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February 27, 2013


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I seems very clear to me.

The lender should be aware of the corrections or potential corrections necessary on the property before closing

This appears to be a logical manner in which to resolve the Inspection Objection.

Thanks for the information.

If both parties can agree that is best, but if the seller reneges then get the court involved and cause a cloud on the title.

In a case where repairs/ improvements are made, I would see the lender as encouraging! The buyer getting more than they bargained for.
In the case study, it appeared an insight into keeping disclosure's from being made to a lender. Sort of a back door approach... This could be problematic.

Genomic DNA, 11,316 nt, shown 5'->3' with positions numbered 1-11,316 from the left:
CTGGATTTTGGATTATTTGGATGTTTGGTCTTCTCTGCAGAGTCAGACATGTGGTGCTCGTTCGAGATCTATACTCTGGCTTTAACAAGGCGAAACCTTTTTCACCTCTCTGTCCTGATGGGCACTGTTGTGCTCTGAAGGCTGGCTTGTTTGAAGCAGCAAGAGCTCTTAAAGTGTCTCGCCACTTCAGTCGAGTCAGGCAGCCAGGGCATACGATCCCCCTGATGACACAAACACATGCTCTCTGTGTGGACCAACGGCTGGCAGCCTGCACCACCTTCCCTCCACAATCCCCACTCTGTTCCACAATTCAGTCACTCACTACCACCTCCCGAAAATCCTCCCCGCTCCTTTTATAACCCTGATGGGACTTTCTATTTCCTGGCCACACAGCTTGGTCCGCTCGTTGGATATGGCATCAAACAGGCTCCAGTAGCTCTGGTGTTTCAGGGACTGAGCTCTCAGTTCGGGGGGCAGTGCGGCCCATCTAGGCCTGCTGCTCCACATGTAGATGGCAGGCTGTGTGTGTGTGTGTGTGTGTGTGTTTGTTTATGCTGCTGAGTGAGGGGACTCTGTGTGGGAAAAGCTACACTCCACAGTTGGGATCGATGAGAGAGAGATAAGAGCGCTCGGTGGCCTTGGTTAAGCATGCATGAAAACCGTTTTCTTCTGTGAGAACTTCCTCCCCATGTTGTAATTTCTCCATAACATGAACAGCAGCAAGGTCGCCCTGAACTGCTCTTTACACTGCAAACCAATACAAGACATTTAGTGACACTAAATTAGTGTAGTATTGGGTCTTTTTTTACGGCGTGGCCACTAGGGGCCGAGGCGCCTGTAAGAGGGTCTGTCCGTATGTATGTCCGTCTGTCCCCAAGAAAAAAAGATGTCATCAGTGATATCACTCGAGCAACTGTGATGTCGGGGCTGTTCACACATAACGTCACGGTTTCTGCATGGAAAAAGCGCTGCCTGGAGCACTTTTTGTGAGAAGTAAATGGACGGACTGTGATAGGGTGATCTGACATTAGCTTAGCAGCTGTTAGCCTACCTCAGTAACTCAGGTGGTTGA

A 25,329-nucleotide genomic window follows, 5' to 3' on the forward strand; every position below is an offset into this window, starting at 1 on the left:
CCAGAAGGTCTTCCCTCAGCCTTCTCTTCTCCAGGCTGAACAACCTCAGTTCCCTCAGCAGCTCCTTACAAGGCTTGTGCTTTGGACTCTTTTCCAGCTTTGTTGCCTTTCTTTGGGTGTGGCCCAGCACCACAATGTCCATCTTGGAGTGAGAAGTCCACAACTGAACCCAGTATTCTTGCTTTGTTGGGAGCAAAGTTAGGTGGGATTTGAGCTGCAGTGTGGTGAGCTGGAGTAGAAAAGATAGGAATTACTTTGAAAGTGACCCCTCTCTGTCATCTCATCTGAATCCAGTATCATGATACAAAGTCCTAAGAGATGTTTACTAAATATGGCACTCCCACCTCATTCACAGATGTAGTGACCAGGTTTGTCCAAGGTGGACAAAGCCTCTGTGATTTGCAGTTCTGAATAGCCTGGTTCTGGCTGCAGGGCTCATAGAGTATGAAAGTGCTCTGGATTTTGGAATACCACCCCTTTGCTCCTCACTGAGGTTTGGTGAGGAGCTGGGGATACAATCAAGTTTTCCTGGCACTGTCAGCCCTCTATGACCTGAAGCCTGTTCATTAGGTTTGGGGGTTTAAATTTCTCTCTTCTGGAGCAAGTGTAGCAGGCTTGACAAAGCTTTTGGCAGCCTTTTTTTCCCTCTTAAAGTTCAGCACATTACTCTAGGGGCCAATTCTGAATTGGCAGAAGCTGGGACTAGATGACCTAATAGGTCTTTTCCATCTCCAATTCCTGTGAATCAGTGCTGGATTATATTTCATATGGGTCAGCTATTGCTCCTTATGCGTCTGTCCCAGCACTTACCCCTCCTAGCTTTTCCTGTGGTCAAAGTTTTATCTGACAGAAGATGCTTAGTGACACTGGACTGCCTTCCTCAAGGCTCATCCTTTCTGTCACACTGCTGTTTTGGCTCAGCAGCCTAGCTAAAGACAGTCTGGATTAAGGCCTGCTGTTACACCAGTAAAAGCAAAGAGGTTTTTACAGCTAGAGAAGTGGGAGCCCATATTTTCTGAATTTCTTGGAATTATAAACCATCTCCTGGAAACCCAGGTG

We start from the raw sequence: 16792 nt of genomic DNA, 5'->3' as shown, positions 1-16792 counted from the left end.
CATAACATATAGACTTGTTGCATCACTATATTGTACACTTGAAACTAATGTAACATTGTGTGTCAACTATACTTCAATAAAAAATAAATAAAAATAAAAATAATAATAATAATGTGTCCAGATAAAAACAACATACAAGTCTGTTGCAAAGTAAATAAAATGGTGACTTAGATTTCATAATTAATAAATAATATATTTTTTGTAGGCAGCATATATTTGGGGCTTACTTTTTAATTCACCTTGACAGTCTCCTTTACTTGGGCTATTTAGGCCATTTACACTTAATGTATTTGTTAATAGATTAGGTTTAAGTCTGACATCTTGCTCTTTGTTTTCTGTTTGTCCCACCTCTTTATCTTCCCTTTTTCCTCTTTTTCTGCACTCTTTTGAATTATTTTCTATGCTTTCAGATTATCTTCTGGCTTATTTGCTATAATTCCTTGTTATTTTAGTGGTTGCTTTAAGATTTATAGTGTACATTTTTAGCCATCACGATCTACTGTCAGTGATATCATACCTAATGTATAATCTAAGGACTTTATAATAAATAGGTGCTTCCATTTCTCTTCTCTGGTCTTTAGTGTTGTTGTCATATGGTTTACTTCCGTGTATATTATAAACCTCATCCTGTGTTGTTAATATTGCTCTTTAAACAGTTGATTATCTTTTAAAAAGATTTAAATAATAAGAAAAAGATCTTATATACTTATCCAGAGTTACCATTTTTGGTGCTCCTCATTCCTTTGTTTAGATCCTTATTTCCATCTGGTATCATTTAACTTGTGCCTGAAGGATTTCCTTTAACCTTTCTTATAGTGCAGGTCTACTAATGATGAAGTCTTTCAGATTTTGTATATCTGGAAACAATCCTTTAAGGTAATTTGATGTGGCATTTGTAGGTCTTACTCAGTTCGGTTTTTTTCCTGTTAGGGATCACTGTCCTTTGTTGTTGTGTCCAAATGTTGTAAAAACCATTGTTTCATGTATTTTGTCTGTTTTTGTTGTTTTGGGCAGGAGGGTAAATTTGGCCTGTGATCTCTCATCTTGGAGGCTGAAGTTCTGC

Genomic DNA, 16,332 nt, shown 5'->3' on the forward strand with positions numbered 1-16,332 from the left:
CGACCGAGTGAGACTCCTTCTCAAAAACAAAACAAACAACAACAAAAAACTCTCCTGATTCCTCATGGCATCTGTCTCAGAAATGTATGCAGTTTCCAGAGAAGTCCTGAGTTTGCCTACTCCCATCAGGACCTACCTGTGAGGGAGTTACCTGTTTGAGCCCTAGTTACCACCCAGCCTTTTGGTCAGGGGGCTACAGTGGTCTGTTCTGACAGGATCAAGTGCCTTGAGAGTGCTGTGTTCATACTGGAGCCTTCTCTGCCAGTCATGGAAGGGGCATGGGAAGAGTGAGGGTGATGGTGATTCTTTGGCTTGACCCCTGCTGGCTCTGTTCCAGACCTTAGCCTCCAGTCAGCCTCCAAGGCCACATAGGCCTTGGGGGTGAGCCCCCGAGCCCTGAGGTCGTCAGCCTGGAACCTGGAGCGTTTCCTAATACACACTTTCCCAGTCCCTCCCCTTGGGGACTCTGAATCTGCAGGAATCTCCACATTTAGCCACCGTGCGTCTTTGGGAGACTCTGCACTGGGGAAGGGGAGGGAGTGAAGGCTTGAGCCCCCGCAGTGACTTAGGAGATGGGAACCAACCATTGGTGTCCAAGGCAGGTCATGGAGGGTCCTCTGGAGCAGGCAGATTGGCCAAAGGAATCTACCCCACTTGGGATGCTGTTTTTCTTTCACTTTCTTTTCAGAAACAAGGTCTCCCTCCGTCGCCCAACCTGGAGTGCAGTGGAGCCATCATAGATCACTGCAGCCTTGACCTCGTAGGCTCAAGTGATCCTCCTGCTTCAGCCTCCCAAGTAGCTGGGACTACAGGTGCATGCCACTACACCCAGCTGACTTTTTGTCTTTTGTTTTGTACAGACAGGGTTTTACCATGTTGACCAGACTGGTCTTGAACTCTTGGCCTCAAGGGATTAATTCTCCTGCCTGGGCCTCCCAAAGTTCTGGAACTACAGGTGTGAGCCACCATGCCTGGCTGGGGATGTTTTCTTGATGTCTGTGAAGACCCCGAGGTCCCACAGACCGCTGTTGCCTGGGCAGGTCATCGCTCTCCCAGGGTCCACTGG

I read a little into the article of the dangers of a typical "wish list" in alerting a lender to what appears to be a deficient property, when it is merely a wish list.
ei: seller to replace scratched (but unbroken) window. repaint entire interior, replace entire house carpet, etc. etc... I have seen some crazy requests!

I think the Inspection is important for any buyer, lender and seller. Trying to negotiate and resolve issues are huge between parties. Yes, let the lender know as soon as possible and keep them posted on the resolution to keep the contract going on schedule as close as possible or terminate the contract.

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